“And who knows if it is by design or pure inadvertence
That the Present destroys its inherited self-importance?
With envy, terror, rage, regret,
We anticipate or remember but never are.
To discover how to be living now
Is the reason I follow this star.”
– The Second Wise Man, from “For the Time Being”
Since finding a copy at a secondhand book sale three years ago, I’ve read Auden’s “For the Time Being: A Christmas Oratorio” every December. Like the title implies, the work is a long poem (originally meant to be sung, although it rarely is) that relates the events of the classic Christmas story. All of the individuals usually present in Christmas pageants are included: Mary, Joseph, Jesus, Herod, the Magi—even Simeon gets a lengthy soliloquy—but Auden’s work brings far more to the table than the average pageant. Although it stays true to the Biblical events and retains a Christmastime feel, the poem portrays the story in a wholly unique way that resonates both in December and throughout the year.
Auden divides his poem into nine parts, each of which explores in detail the events surrounding the Nativity. Part one, “Advent,” both laments humanity’s jaded, weary, decayed state and demands a solution. It’s followed by “The Annunciation,” which reiterates the magnitude of humanity’s fouled-up affairs; however, it ends with rejoicing as Mary receives news that she will carry the Messiah. In the following three parts, “The Temptation of St. Joseph,” “The Summons,” and “The Vision of the Shepherds,” each group of characters is called to Bethlehem, and in various turns they experience anticipation, apprehension, despondency, and jubilation. The subsequent section, “At the Manger,” simultaneously blends feelings of triumph and sadness over Jesus’ birth. “The Meditation of Simeon” and “The Massacre of the Innocents” offer philosophical discussions of the birth, ultimately disagreeing over its implications. The poem concludes with “The Flight into Egypt,” when the focus shifts from the story itself to how it relates to the audience.
Among the poem’s most enticing features is its divergence from the emotions expressed in other portrayals of the story. In traditional pageants and musical pieces, there is an ongoing sense of anticipation, peace, and impending victory. They make it seem almost inappropriate to have other emotions, the characters practically saying, “The Messiah is coming, after all. How could we feel anything else?” Auden’s work, however, renders the Nativity as a tremendously disruptive and tumultuous event. There’s no serene plot that slowly builds to the silent night in the stable. Instead, Auden presents an alternating series of struggles and triumphs: despair and hope duel for victory throughout the piece, even in the scenes that occur after the Nativity. Of course, hope eventually wins, but it fights hard to do so.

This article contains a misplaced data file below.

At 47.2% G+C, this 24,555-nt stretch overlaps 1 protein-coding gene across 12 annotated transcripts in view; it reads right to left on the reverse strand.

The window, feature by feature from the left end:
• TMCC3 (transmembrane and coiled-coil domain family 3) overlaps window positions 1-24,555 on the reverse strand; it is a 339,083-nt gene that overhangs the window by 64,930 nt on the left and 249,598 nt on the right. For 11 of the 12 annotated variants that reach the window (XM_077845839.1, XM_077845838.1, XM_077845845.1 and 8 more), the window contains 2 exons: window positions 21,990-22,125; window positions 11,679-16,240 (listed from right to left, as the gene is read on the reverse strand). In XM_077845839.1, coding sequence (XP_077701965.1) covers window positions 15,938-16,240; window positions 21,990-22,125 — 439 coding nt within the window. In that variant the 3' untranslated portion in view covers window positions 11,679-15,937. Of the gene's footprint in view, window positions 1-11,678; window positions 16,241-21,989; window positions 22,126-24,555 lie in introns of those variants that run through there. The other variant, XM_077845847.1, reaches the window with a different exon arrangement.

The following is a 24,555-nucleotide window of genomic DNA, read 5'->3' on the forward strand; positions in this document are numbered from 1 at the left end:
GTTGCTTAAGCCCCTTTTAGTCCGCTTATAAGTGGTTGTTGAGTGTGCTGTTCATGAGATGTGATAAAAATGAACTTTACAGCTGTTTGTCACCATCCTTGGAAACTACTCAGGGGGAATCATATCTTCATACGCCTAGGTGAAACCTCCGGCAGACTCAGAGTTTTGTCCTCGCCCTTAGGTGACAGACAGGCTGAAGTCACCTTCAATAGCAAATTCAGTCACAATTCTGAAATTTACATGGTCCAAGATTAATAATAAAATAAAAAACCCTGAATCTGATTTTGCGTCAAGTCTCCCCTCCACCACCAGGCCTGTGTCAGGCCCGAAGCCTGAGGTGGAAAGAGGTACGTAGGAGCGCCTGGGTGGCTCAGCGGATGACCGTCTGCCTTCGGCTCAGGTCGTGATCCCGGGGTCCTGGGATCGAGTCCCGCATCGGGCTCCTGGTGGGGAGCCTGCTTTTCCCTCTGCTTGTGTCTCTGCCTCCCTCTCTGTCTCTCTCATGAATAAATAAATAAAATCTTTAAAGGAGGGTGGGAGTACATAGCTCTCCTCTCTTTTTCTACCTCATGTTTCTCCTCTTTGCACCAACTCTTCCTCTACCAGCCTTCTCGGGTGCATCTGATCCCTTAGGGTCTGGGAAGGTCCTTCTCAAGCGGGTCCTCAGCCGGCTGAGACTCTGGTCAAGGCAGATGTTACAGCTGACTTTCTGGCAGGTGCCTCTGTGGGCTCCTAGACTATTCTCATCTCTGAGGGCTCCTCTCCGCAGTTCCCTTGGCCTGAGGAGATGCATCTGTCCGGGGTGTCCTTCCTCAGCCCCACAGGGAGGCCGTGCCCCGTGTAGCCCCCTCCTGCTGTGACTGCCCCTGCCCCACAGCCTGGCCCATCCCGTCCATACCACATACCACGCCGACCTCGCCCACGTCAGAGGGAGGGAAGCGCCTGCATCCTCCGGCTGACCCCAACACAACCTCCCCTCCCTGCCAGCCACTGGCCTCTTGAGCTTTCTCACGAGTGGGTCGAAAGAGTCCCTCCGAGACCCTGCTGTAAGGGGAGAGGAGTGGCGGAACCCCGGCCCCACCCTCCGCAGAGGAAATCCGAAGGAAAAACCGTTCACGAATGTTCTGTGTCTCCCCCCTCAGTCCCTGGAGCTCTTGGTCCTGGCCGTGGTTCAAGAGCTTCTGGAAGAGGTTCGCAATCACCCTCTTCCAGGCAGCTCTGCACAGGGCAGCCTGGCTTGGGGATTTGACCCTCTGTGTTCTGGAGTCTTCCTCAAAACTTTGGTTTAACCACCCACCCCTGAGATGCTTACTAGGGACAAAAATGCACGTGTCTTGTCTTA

The poem consequently makes a stronger impression on the audience than other depictions do. Portraying vulnerable characters is both more effective than having larger-than-life heroes and more faithful to how the historical events likely occurred. Auden realized people need an accessible story that mirrors their own emotional struggles, even dedicating a portion of Simeon’s prose soliloquy to explaining that concept: “That which hitherto we could only passively fear as the incomprehensible I AM, henceforth we may actively love with comprehension that THOU ART.” His success in addressing this need is one of the reasons why the poem is so compelling.
The brilliance of the piece is further compounded by Auden’s poetic technique. With alternating meters and occasional rhyme schemes, each section has an effortless lyrical feeling. Although the lines are rarely sung, they flow in a way that makes it easy to picture them being set to music. One can almost hear the crescendos in Joseph’s desperation, the pompous brass accompanying the Magi’s speeches, and the strings in the shepherds’ jubilee. Creating effective poetry is difficult enough, yet evoking musical sensation in the absence of music, as Auden does, is purely masterful.
“For the Time Being” is often overlooked in the literary traditions of Christmas, but it deserves to be recognized for its ingenuity and uniqueness amid the more trite modern depictions. Diving into philosophy while expressing some of humanity’s most powerful emotions, Auden’s piece confronts what it means to be human and explores how that affects humanity’s relationship with God, both personally and societally. With potent poetry throughout, it’s the Christmas story for the modern age and for any time of year. It’s for the cynic, the weary, and the despondent. It’s the Christmas story for all of us.
Interested readers can purchase the Princeton University Press edition of “For the Time Being” on Amazon and on the press’ website. An older version can also be read online at Archive.org as part of Religious Drama 1.